Study says kids exert ‘powerful influence’ in family entertainment

By Nathalie Tomada

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Viacom International Media Networks (VIMN) launches its global study Kid Power at the Nickelodeon Upfront event held at Dusit Thani Manila

MANILA, Philippines — How much of an influence do children wield in decisions made at home, including what the whole family chooses for entertainment?

You could say a lot, based on the findings of Kid Power, a 2017 global study undertaken by Viacom, the media conglomerate that owns the child-oriented entertainment brand Nickelodeon.

Presented to the Philippine media and industry partners last week, Kid Power explores “kids around the world and the powerful influence they exert within their households,” the dynamics between kids and parents around brand choices, plus how Filipino kids are different from the others across the globe. The research, which was conducted by way of an online questionnaire, spanned 30 countries, 4,900 kids aged six to 11, and 4,100 of their parents.

This was what Viacom found out: Virtually all kids have a role in the decision-making in households in the Philippines (97 percent) and the world (98 percent), and that parents take into consideration what their children’s opinions are.

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Christian Kurz, SVP of Global Consumer Insights for Viacom, talks about the findings of Kid Power

Christian Kurz, senior vice president of Global Consumer Insights at Viacom, said in a statement: “There is a different undercurrent in families today and the changing relationship means that parents and kids are now working as teams. Subsequently, this translates to how kids exert surprising influence when it comes to brand choices and decision-making in a home, and our research shows the depth of this influence.”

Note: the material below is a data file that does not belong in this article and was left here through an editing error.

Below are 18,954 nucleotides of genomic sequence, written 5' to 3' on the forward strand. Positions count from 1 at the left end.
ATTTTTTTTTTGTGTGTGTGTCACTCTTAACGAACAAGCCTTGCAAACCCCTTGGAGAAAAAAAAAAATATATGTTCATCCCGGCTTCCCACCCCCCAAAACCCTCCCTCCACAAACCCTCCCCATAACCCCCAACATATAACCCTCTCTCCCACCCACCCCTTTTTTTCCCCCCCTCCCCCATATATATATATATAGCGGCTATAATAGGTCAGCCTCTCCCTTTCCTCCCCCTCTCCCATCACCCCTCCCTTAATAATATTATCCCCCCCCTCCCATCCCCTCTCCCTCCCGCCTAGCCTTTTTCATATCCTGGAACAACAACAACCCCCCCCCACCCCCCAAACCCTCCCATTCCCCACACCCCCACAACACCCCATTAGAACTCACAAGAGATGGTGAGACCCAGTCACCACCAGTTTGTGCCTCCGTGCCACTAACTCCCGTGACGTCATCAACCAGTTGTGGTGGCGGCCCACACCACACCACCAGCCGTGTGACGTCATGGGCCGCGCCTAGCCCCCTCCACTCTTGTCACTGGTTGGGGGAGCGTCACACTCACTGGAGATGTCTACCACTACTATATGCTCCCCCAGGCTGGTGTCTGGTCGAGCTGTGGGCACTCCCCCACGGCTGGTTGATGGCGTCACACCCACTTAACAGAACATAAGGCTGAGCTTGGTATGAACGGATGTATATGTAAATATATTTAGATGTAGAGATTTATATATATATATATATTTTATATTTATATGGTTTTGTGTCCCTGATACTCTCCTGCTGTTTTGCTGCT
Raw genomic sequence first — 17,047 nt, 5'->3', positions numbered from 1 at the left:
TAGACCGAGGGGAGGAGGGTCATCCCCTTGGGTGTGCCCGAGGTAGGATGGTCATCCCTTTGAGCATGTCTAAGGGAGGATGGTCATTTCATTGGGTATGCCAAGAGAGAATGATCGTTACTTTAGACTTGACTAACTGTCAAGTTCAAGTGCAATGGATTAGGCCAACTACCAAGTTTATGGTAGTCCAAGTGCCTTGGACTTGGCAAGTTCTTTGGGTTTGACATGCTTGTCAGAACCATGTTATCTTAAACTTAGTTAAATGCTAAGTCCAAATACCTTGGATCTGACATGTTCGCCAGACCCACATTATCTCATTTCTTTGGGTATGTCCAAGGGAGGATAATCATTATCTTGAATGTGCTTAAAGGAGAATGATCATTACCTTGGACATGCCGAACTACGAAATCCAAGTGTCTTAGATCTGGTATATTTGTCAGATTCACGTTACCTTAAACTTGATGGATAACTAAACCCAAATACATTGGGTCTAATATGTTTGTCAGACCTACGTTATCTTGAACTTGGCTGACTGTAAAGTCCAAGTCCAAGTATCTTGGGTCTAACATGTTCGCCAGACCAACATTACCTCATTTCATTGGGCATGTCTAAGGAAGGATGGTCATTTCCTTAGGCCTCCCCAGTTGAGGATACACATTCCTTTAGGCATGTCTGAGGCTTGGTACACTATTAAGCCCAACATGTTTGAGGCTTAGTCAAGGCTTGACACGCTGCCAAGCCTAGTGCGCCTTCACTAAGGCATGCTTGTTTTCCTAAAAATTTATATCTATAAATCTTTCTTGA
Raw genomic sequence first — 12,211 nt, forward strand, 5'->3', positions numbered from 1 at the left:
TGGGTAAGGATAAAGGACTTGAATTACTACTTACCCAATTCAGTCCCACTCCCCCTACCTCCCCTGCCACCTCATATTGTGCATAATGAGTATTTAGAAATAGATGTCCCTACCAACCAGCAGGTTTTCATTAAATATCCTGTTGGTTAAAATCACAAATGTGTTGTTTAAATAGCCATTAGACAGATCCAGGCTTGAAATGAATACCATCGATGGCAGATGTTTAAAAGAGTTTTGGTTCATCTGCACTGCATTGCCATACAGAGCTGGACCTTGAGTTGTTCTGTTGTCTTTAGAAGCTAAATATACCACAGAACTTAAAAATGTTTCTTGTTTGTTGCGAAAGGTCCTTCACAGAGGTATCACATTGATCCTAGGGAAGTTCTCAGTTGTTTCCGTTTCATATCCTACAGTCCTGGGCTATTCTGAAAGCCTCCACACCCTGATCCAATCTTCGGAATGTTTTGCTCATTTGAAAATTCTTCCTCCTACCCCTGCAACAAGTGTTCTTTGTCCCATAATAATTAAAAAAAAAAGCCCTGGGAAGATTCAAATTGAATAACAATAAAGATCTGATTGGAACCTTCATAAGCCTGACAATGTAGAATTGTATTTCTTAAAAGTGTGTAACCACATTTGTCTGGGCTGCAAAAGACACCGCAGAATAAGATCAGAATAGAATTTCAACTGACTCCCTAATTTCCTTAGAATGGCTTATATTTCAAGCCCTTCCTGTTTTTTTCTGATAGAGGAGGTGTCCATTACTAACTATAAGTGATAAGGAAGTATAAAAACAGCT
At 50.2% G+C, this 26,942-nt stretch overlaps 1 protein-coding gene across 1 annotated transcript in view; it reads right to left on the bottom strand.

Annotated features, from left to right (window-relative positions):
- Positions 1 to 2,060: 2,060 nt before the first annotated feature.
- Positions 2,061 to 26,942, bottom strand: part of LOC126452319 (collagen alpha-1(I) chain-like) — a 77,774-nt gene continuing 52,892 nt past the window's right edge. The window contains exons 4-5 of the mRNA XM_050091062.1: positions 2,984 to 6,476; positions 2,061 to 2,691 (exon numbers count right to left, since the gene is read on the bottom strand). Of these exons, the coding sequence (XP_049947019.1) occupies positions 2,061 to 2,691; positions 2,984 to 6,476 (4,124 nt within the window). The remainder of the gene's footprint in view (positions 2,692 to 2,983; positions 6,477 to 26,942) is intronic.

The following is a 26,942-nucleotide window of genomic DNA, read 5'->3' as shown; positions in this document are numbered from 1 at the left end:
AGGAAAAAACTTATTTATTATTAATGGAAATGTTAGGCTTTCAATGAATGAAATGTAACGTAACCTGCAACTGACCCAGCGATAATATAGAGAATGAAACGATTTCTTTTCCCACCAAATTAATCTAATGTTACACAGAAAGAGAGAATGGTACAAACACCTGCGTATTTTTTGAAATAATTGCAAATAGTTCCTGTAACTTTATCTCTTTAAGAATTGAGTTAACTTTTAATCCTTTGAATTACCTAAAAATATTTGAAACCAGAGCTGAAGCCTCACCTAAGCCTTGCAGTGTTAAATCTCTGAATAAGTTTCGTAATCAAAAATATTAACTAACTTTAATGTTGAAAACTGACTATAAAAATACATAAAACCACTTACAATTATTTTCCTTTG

Categories that kids show the “most influence” are entertainment, groceries, restaurants and electronics.

The largest percentages of kids say they affect decisions are around entertainment (97 percent both global and the Philippines), food and groceries (94 percent global, 97 percent Philippines), restaurants (84 percent global, 89 percent Philippines), electronics (82 percent global and 85 percent Philippines), vacation (76 percent global, 72 percent Philippines), and telecom/pay TV/SVOD (52 percent global, 58 Philippines).

The survey noted that the areas in the country where kids’ input holds most sway, are toys (96 percent), movies at home (93 percent), snacks (92 precent), clothes (87 percent), watching television shows together (85 percent), and going to fast food restaurants together (84 percent).

“What we are really saying (is) the combination of all those things means that families are more and more turning towards ‘democracies’ rather than ‘dictatorships’ if you will. And yes, of course, the parents still have the ultimate say, but it’s 97 percent of all parents (surveyed) in the Philippines saying that their kid has impact on household decisions. That’s a humongous number but that, of course, varies in how big the influence is and what they have an influence on,” Kurz told The STAR in a separate interview. 

Other results from the Kid Power survey:

Running the household practically involves everyone. Almost seven out of 10 parents globally state that their kids help at home. The Philippines, however, registered a higher number with 80 percent of kids helping out at home. According to Pinoy parents, most common tasks kids do are cooking, shopping or cleaning (53 percent) and childcare (44 percent).